Despite a full-time job (technical writer) and a family (wife and six-year old daughter), Matt Briggs has always written a lot. He produced 700,000 words on this 1991 Mac Classic computer. That’s about 10 novels of average length (230 pages) or 4 Matt Briggs novels (Shoot the Buffalo is 520 pages). But, he cautions, “these 700,000 words resulted in one collection of short stories (60,000 words) and a draft of a 100,000 word manuscript that was still being revised in 1995, when the computer was replaced.”

(Near the copies of Shoot the Buffalo and Personal Archaeology):
Shoot the Buffalo, Matt Briggs’s first novel (winner of the 2006 American Book Award) was published in fits and starts. Begun in 1992, the novel was completed in 2000. Shortly after that, an earlier version of the book, titled Personal Archaeology, appeared for sale on Barnes & Noble’s website, from an Irish publisher using print-on-demand technology. The publisher turned out to be a former literary agent who had converted the manuscripts she could not place into a list of available books. Briggs, who had never been advised of this plan, ordered one. A lawyer advised him to threaten a lawsuit, and the book was withdrawn from the market. Clear Cut Press acquired the finished novel, now called Shoot the Buffalo, in 2002 and published it in the summer of 2005.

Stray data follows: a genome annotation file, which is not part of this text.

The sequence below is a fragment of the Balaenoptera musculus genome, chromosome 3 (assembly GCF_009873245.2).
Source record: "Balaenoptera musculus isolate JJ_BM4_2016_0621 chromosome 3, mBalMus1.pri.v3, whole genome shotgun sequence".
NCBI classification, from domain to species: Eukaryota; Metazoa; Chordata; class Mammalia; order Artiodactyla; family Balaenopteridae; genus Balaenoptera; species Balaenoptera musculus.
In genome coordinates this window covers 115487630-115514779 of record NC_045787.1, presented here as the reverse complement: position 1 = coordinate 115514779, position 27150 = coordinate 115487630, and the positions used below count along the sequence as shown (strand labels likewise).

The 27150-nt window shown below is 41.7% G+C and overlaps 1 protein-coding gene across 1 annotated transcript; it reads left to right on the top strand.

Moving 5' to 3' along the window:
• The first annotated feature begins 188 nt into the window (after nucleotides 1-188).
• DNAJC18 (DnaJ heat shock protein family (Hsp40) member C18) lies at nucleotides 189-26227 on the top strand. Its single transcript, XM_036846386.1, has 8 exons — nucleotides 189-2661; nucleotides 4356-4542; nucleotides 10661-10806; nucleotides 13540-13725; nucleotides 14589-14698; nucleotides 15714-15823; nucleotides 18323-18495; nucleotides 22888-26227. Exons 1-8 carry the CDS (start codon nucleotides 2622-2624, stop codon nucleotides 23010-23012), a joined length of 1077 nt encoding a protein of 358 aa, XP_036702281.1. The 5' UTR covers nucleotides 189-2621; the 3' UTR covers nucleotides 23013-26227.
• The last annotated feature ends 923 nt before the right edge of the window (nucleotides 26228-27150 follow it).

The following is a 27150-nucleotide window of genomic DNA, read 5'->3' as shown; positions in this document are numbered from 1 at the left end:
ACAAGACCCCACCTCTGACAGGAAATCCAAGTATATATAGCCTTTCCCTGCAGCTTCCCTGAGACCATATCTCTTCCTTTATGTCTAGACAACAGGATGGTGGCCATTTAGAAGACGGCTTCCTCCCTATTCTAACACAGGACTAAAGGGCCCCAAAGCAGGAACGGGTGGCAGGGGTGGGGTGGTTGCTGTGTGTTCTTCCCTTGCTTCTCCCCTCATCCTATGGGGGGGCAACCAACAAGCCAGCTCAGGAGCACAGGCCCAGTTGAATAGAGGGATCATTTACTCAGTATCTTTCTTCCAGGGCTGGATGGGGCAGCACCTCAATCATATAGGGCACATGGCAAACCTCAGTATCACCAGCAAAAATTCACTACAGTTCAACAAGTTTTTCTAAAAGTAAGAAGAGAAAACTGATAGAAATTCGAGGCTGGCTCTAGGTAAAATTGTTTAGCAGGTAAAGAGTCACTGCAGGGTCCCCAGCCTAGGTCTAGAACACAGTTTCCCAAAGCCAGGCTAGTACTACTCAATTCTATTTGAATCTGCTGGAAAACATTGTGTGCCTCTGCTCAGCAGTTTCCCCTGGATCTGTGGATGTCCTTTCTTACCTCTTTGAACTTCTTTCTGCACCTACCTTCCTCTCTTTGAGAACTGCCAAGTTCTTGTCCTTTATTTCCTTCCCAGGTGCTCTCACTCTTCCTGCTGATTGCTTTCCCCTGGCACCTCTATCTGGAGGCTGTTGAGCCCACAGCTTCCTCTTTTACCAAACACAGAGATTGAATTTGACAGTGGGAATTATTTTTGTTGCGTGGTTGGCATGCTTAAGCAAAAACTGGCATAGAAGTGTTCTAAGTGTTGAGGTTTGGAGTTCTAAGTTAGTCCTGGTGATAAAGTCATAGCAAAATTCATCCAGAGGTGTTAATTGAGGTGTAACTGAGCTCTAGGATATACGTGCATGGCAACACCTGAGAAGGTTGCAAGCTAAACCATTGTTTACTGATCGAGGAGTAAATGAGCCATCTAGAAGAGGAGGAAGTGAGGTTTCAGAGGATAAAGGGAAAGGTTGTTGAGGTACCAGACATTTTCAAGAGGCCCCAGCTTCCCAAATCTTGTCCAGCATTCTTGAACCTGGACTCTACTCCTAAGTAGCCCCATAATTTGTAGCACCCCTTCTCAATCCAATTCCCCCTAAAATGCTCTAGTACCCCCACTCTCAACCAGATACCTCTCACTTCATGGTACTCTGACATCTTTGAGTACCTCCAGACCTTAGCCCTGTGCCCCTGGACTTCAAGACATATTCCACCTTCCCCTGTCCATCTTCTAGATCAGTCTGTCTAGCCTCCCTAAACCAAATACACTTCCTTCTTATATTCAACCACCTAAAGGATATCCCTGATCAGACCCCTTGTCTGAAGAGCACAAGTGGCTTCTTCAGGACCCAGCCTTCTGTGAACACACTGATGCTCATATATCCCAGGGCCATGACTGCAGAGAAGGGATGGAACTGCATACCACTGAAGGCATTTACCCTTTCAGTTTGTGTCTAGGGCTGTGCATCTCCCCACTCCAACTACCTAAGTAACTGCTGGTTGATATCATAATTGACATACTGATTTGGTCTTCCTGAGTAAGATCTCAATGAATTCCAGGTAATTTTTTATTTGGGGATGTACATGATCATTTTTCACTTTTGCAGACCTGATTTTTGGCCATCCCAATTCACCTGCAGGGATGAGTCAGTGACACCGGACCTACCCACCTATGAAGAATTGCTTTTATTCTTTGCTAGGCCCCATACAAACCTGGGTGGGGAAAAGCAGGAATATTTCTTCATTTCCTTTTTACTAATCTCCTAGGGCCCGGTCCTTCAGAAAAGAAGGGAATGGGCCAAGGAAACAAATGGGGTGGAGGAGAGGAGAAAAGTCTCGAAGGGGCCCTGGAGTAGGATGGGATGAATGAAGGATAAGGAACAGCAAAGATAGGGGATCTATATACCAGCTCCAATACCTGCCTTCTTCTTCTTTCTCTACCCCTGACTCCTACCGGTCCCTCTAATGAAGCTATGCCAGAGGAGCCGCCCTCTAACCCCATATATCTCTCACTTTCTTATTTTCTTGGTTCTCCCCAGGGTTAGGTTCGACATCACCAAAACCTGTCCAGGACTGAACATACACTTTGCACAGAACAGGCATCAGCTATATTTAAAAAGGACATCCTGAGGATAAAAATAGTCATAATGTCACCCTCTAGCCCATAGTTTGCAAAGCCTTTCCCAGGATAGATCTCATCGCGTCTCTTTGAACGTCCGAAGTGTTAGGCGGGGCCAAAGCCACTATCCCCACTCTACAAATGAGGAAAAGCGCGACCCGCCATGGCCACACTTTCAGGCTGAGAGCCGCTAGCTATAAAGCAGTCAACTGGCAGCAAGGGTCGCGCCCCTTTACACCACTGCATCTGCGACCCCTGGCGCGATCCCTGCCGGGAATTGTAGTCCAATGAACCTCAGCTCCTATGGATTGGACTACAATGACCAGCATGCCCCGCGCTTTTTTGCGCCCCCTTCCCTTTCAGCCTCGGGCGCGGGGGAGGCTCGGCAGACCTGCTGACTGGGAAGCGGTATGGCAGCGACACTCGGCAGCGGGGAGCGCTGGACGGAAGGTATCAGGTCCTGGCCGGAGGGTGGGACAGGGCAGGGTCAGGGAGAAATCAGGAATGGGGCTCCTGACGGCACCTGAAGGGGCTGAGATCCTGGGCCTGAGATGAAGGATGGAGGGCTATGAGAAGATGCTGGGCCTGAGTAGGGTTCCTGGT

(Near the note with directions to a lake):
This note from Matt Briggs’s uncle, Fred Briggs, contains directions to a secret lake from a secret cabin in the Cascade Mountains. Fred Briggs killed himself in 1981 on Capitol Hill. He gassed himself to death in his station wagon.

(Near the family photo album):
The Briggs family, with father Fred Sr. and wife Laura (Matt Briggs’s paternal grandparents), moved west from Maine in the late 1950s. They traveled from town to town, kiting checks and skipping rent until they finally arrived in the Pacific Northwest in the early 1960s, where Fred Senior worked as a carpenter building the suburb of Lynnwood. These are photos of this period. Fred Senior drank heavily and often disappeared and lost jobs. In the late 1960s, Laura left him and the children in Spokane. His oldest daughter worked as a go-go dancer. His oldest son joined the US Army and left for Vietnam. Laura moved to Ephrata, Washington, where she worked as a cashier at Sprouse Rite. Fred Senior died in 1969.